Whether I'm setting out for a 20-miler or a 10-miler, long runs create an anxious knot in my stomach. I really don't understand why that happens because I run simply for the fun of it (and partly for the love for competition). The long run causes me to doubt my training and my ability to run that far.
I started training for my first marathon in 2010 and since then I have had many mishaps on the long run. Not enough water, inadequate fuel during the run, GI issues and, worst of all, the times when I just plain decided to skip a long run because I didn't think I could do it.
Over the past four years, I like to think I have learned a few long run lessons. At least I hope so!
Tips for Conquering the Long RunHere are a few tips that have helped me to prepare for a successful long run.
1. Prepare the night before. I charge up the electronics and I usually download a podcast from My Faith Radio to listen to while running.
In the morning, I leave my water bottle and whatever "fuel" (a.k.a. fruit snacks in the picture below) I have on the porch. I usually do one big loop and stop home quick for a drink and to grab a snack. Then I head off again and eat on the run.
2. Find (or bake) your long run fuel. Fruit snacks do work as a "fuel" for long runs but I prefer something that packs just a few more calories and tastes better. I made a batch of long run energy bars for this weekend's run:
To make your own long run energy bars, all you need is 2 bananas, 1 1/2 c. rolled oats, 3/4 c. peanut butter, 1/4 c. honey, 3/4 c. craisins (or dates, other dried fruits, etc.), 3/4 c. flour, 1/4 t. baking powder and just a dash of cinnamon and vanilla. Mix and bake at 350°F for 20 minutes. Cut into squares after they have cooled. I wrapped mine individually and placed them in the freezer until long run morning.
|Homemade Long Run Energy Bars|
3. Eat a safe breakfast. By "safe" I mean eat something that you know will sit well in your stomach. The last thing you need is GI issues when you are miles from home!
|Cream o' wheat with raspberries for me!|
4. Run for time. Running for "x" amount of miles can be intimidating so often I "run for time" instead of mileage. When I start wiping out, I tell myself "only xx minutes to go". Maybe it's just me, but it definitely helps! This strategy is especially useful for winter running or trail running when the terrain is more technical.
5. Think you can. Because if you keep telling yourself you can't finish the run, you probably won't. If you want to get pumped before the run, read "The Little Engine that Could" with a toddler. E loves this book!
|The Little Engine made it because "she thought she could, she thought she could"!|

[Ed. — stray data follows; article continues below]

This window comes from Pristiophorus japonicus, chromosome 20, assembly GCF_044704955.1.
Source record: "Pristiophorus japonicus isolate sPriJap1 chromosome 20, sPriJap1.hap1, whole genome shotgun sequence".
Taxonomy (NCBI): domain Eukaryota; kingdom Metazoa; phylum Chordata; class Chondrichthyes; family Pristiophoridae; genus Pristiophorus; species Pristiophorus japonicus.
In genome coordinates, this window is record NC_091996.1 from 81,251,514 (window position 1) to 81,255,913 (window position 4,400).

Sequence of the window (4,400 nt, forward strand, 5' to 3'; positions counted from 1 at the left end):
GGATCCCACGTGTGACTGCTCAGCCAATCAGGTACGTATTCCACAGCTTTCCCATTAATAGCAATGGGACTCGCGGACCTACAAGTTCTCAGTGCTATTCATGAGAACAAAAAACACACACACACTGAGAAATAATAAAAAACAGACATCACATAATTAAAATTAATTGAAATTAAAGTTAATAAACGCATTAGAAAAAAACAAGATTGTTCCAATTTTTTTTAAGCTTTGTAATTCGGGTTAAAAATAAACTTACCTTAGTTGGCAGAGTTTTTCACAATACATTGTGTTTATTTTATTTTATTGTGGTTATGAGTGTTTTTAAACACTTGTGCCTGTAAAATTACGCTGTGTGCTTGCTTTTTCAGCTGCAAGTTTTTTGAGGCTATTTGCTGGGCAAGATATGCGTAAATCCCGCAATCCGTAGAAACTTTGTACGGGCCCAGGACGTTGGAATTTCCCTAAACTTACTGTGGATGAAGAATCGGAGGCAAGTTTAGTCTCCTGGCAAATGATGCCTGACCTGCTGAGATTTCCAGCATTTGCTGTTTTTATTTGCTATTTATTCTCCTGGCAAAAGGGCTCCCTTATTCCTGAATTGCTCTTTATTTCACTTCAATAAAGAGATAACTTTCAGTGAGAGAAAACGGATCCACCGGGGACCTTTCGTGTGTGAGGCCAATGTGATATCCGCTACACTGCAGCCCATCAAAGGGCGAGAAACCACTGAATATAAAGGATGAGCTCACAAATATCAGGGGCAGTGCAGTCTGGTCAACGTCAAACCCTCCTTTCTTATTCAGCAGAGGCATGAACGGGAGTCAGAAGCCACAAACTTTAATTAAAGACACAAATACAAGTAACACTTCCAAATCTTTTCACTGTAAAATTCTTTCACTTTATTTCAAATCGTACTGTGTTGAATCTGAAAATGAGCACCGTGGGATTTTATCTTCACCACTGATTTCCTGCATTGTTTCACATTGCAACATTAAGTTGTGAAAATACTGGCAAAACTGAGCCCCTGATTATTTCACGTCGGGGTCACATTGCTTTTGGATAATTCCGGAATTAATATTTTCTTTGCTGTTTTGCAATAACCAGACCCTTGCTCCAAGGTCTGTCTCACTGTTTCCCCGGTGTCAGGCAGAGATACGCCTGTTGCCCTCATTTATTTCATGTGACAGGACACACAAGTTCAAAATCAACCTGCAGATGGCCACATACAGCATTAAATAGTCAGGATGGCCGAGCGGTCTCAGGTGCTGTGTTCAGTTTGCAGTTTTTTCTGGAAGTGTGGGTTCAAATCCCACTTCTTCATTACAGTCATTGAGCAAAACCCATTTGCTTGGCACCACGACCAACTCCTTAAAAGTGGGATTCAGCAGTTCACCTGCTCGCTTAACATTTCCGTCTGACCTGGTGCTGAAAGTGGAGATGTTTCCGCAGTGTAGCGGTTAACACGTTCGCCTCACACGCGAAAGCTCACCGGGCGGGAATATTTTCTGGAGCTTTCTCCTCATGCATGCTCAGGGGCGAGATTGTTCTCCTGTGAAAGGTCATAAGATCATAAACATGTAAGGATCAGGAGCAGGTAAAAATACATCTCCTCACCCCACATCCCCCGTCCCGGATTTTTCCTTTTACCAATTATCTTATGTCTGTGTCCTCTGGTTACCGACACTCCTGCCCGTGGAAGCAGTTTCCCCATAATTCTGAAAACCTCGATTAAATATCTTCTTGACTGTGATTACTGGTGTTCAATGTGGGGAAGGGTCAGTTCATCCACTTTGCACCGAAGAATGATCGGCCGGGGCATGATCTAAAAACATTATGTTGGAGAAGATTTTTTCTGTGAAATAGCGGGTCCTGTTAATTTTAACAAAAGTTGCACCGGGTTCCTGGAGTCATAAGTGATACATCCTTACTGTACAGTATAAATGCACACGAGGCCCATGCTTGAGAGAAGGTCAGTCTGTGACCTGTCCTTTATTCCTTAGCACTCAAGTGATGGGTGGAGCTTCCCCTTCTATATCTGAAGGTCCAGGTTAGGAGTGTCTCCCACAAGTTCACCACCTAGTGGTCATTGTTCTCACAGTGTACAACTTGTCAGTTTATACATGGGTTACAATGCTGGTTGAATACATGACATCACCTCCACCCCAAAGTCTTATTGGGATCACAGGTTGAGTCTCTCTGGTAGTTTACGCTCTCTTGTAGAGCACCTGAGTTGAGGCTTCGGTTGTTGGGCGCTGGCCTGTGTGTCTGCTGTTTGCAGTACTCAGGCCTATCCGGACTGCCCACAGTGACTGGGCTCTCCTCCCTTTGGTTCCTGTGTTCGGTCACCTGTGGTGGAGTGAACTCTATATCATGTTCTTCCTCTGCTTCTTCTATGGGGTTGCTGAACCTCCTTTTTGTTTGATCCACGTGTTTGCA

6. After the run. To cool down after all those miles, it's best to do a ton of squats with a toddler on your back.
Just kidding. You should probably stretch, shower, and find some food. This is one of our new favorite games: back squats with baby.
|Baby back squats count as cross training|
Book Review: Every Body MattersI finished the book Every Body Matters by Gary Thomas last month and am finally getting around to a review. I decided to read this book because Ryan Hall mentioned it in his book, Running with Joy. I really enjoyed Ryan's book so I thought I would give this one a read.
Every Body Matters presents the idea that physical fitness and discipline can have a positive impact on your spiritual and emotional growth. Thomas encourages the reader to view their body as an instrument for special purposes, made holy, useful to the Master and prepared to do any good work (2 Timothy 2:20-21).
By understanding that our bodies are instruments of service to God, we can find renewed motivation to take better care of ourselves and to be good steward of the body that God has blessed you with. This point resonated with me because it challenges us to question our motives for exercise. Do you exercise to properly steward your body or to get the attention of other people? Is your body an instrument for God or an ornament for the world?
Another point that really stuck with me was from 1 Timothy 4:8. This verse does emphasize that spiritual fitness is our most important pursuit and that it is more important than physical training. But, it does not state that physical training is of no value and that it has no impact on our godliness and spiritual fitness.
For physical training is of some value, but godliness has value for all things, holding promise for both the present life and the life to come. 1 TIMOTHY 4:8As faithful believers, we cannot ignore our physical bodies. Thomas shared a quote from Dr. Ed Young that brings both spiritual and physical aspects together:
"We cannot have total heart health if we focus only on the biological heart and ignore the spiritual. But true spirituality means accepting the stewardship of the physical heart God has given us as well."Overall, this book was an interesting read and it did make some excellent points about the connection between spiritual and physical fitness. On a five-star scale, I would give Every Body Matters three stars. The book covers topics that I am very interested in - spiritual and physical fitness - and I do agree that the two are interrelated though I wasn't crazy about the book as a whole.
(Source: 365 Days of Total Heart Health: Transform Your Physical and Spiritual Life)
Do you have any long run advice to share?
Have you read any good books lately?
Have you read any good books lately?
Linking up on Pin It Thursday and Fitness Friday.